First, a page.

Balliol College Archives & Manuscripts

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2014 Annual Record report

We are nearing completion of a third successful year of having the Historic Collections Centre at St Cross Church open for academic research, manuscripts workshops, research seminars, talks and tours, exhibitions, open days and many other activities.

During the period June  2013 – May 2014, 87 individuals have carried out research in Balliol’s manuscript collections at St Cross, and there have been 812 additional remote enquiries.
 
The Oxford Open Doors weekend in September 2013, plus the concurrent Oxfordshire Historic Churches Trust’s Ride & Stride event, brought more than 550 people to St Cross; we look forward to opening the doors to both events again in September 2014.

The College’s 750th anniversary exhibition at St Cross, curated by Dr John Jones, presented a personal view of the college’s history through archival documents and artefacts. It was visited by approximately 400 people during private group viewings and public opening hours in September and October. A number of archival images from the exhibition are on display throughout 2014 on the temporary kitchen building in the Garden Quad. Special collections material also supported presentations by current Fellows in Classics, English and Physics during the 750th Anniversary Weekend in Broad Street.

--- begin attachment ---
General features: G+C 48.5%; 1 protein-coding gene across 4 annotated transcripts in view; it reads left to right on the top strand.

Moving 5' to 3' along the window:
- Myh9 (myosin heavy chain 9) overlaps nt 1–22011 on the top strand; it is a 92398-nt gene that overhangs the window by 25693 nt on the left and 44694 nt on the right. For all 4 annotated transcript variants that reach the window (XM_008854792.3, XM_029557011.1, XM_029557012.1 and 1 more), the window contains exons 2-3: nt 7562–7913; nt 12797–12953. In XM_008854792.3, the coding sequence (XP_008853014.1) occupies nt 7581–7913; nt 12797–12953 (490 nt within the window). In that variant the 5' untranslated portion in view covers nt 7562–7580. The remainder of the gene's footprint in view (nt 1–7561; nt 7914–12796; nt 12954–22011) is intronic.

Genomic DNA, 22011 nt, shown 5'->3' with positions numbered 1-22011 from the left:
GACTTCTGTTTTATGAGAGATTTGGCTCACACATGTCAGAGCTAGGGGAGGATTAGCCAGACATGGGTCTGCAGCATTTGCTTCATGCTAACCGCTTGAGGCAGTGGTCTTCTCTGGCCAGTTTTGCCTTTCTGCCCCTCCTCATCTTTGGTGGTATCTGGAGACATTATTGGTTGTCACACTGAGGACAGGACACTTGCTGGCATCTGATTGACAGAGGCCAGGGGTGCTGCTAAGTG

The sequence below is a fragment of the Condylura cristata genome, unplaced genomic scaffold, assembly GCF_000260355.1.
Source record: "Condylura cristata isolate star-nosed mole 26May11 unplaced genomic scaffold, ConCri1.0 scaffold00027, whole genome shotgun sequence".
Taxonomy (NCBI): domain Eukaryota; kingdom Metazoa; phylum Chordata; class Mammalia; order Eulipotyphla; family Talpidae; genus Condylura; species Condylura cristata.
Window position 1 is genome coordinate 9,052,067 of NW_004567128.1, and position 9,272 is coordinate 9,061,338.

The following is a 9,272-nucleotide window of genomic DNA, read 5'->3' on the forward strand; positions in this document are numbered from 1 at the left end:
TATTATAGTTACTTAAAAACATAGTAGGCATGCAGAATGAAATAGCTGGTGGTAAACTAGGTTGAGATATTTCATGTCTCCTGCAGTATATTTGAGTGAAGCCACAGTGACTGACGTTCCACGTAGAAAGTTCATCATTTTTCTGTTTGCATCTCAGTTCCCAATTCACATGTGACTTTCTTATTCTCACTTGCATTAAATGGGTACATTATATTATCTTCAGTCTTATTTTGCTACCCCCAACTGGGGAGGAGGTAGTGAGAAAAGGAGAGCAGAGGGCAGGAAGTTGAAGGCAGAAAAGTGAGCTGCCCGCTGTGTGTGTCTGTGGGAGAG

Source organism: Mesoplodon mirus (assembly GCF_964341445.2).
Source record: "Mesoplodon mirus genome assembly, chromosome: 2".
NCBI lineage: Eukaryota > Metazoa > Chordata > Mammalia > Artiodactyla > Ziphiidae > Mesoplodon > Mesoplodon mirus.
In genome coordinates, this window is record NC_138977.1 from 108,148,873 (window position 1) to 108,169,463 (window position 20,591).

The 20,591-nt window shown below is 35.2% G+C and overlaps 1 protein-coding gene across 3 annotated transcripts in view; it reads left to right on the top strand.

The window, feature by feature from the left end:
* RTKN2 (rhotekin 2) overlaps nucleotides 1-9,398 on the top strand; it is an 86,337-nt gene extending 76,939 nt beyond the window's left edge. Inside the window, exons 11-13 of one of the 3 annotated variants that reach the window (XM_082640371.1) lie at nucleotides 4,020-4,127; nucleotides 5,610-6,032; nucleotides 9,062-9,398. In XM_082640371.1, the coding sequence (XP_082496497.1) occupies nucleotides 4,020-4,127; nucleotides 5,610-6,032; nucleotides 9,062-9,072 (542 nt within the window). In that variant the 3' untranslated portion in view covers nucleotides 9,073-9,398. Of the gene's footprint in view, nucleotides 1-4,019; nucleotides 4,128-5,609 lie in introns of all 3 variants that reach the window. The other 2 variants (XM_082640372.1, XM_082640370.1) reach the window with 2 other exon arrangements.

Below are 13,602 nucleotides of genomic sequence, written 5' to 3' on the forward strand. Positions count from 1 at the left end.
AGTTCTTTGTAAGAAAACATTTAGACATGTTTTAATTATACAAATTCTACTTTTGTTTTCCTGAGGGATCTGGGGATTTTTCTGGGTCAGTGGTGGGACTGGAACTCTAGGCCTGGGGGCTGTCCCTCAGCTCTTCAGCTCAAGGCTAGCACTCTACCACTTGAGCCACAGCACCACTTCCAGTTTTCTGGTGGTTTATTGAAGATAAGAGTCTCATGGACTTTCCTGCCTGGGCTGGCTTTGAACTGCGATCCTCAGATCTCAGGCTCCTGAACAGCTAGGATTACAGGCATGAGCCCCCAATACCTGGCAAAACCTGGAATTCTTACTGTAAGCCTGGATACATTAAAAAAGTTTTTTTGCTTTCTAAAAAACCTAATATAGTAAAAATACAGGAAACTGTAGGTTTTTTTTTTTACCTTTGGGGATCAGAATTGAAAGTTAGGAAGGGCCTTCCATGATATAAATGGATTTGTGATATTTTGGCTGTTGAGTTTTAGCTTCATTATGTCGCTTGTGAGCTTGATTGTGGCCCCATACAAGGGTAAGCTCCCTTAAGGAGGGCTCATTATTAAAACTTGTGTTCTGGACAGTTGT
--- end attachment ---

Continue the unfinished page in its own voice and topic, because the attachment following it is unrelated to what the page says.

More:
The Unlocking Archives series of talks about research in Balliol’s special collections included 8 events in the anniversary year. The first talk, in which I discussed the 18th and 19th century trade and diplomacy networks between England and the eastern Mediterranean as shown in the Urquhart, Morier and Mallet papers at Balliol, has already resulted in further discussion and research visits. Holly James-Maddocks presented a fascinating picture of medieval book culture, patronage and production in Oxford, with new insights into related manuscripts at Balliol, Merton and Exeter. Especially appropriate in this anniversary year of the first ascent of Mount Everest was Dr Stephen Golding’s (University College, Radiology) talk about his new discoveries about the life and climbs of George Mallory, made during his research for the first history of the Chalet des Anglais, scene of more than a century of Balliol (and latterly New College, Univ and Rhodes House) vacation reading parties. In July, Dr Ross McKibbin (St John’s) demonstrated that although Harold Nicolson’s diaries are much-edited and by far Balliol’s most-studied modern papers collection, there is still much to be discovered in them. Balliol’s small but extremely important cluster of Welsh manuscripts was highlighted in Prof Ceri Davies’ (Swansea) discussion of the Historiae Britannicae Defensio  (published 1573) by John Prise. Dr Ian Mertling-Blake (Balliol 1965) illustrated ‘the Archaeology of the Book of Kells’ with reference to the magnificent facsimile edition he has given to the College, as well as original poetry. Dr Lynda Dennison (Continuing Education, CMRS) ended the year, appropriately, with a description of her years as a researcher for the first Oxford Colleges fascicule of the Index of images in English manuscripts from the time of Chaucer to Henry VIII. Unlocking Archives continues as an occasional series, open to all, with each talk supported by a display of some of the Balliol material being discussed.